Saturday, February 17, 2024

Humble Bundle - Paranoia 25th Anniversary RPG MegaBundle

I have many fond memories of the Paranoia RPG, such as: not getting dice in my 1st Edition boxed set and writing West End Games a request for the missing dice. Instead, I got a letter written by Ken Rolsen with The Computer telling me to turn myself in for termination and a secret society transmission interrupting the letter. I remember playtesting Hill Sector Blues one summer evening in the WEG offices in Manhattan, wondering whose desk I was sitting at. I remember my group passing dozens of notes per game session. Those were the days :)

Over on Humble Bundle, they are offering Mongoose's Paranoia 25th Anniversary RPG MegaBundle. 32 Paranoia releases for 18 bucks, including many classics updated to the 25th Anniversary ruleset. Needless to say, I'm all in. Heh. 

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Friday, February 16, 2024

Free RPG - Tomb of the Serpent Kings - (OSR Dungeon Adventure)

Need an adventure for new players to the OSR genre? Need something for a new DM to wet their teeth on? Tomb of the Serpent Kings is what you need, and it's free in PDF and at cost in print.

People keep asking for "beginner" dungeons. Everyone can name "classic" dungeons - Tomb of Horrors, Barrier Peaks, The Temple of Elemental Evil, etc. - but for those adventures to make sense, there needs to be some sort of introduction.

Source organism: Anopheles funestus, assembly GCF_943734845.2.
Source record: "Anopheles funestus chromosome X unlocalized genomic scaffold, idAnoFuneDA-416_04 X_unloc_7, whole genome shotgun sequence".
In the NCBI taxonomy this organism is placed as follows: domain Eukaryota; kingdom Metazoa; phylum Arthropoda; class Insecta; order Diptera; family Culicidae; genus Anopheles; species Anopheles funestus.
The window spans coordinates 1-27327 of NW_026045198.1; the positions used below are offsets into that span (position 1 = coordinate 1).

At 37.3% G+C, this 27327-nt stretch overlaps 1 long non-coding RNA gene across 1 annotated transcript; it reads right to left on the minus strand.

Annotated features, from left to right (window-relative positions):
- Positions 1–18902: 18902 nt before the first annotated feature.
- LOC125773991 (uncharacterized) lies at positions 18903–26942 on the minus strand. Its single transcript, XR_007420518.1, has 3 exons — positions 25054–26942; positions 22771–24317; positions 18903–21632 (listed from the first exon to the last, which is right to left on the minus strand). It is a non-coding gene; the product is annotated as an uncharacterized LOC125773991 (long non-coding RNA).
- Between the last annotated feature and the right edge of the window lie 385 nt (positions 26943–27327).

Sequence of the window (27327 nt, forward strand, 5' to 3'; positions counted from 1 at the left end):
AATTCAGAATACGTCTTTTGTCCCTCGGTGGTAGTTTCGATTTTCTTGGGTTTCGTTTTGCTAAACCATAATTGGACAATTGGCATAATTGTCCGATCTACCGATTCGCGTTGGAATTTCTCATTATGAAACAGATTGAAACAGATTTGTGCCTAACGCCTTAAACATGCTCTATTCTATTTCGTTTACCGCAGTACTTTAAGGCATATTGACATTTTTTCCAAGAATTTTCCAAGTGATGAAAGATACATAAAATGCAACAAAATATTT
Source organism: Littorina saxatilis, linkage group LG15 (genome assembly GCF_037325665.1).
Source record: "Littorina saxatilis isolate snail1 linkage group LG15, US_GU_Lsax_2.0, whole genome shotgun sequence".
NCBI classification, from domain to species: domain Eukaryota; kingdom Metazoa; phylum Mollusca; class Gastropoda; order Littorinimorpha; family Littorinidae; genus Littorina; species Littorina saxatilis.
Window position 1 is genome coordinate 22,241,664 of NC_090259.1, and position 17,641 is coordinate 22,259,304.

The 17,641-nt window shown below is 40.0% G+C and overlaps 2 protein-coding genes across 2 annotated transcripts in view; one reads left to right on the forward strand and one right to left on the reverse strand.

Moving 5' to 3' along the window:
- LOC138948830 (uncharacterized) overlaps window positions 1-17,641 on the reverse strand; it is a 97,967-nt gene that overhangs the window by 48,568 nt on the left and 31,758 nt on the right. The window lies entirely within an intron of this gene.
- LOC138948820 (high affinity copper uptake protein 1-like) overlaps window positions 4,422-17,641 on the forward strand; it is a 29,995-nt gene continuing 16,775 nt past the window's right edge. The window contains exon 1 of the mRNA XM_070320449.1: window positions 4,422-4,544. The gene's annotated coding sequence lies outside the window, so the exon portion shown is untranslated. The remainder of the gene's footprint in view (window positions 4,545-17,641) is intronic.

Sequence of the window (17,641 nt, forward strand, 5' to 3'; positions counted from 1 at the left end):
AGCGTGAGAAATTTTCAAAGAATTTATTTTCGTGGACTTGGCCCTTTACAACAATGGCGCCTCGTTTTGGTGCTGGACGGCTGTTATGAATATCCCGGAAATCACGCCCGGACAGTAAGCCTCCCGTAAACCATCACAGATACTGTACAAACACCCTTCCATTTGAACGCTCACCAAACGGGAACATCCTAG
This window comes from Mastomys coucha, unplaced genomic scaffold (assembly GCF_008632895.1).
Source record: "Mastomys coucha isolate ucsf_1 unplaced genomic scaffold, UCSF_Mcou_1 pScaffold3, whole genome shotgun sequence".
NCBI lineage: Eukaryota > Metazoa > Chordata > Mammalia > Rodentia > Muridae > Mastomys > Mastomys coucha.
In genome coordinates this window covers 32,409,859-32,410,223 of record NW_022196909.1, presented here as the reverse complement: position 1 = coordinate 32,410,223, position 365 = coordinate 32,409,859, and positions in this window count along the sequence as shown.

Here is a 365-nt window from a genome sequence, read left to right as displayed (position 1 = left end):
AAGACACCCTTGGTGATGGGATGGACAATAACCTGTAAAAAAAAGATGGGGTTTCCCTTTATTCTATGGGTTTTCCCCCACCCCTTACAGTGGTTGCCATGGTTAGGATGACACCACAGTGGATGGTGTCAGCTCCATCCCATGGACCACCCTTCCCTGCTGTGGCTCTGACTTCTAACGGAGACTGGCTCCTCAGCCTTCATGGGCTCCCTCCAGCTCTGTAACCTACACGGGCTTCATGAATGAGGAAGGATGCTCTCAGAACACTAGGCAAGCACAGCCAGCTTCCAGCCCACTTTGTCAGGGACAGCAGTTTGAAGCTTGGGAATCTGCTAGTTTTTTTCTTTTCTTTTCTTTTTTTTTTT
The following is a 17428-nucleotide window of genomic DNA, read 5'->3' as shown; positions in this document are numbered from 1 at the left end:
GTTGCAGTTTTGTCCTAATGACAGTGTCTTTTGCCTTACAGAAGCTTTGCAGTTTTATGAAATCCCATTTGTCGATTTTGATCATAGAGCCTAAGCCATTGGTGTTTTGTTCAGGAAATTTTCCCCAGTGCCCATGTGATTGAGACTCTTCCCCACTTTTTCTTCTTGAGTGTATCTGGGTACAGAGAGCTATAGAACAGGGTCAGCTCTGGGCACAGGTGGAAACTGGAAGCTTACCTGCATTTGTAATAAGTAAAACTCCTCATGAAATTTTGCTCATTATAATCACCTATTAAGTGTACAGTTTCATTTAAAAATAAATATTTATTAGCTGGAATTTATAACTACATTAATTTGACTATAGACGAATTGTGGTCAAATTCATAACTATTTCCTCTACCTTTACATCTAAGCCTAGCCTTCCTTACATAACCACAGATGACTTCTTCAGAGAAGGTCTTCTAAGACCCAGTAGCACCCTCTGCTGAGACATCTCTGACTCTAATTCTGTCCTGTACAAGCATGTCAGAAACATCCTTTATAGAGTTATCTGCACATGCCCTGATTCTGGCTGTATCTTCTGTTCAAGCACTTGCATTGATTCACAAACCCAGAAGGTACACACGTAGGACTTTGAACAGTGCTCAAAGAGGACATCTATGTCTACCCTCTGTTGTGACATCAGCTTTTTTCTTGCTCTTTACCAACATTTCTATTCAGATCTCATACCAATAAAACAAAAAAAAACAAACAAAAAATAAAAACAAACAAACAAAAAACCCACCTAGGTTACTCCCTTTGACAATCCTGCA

It's like all the adventures we have are Bach concertos. People keep writing amazing works of staggering genius, but someone needs to write a book on how to play the piano.

I had the same questions, and since I couldn't find anything satisfactory, I decided to write the kind of dungeon I would have loved to find. I wanted to write the best basic old-school dungeon for new players that I could, and I also wanted to show the design process. And since people keep referring to it, I figured I'd put up a fancy print version.

Tomb of the Serpent Kings is designed to be easy to adapt to your system of choice to create an old-school dungeon-crawling tomb-robbing experience.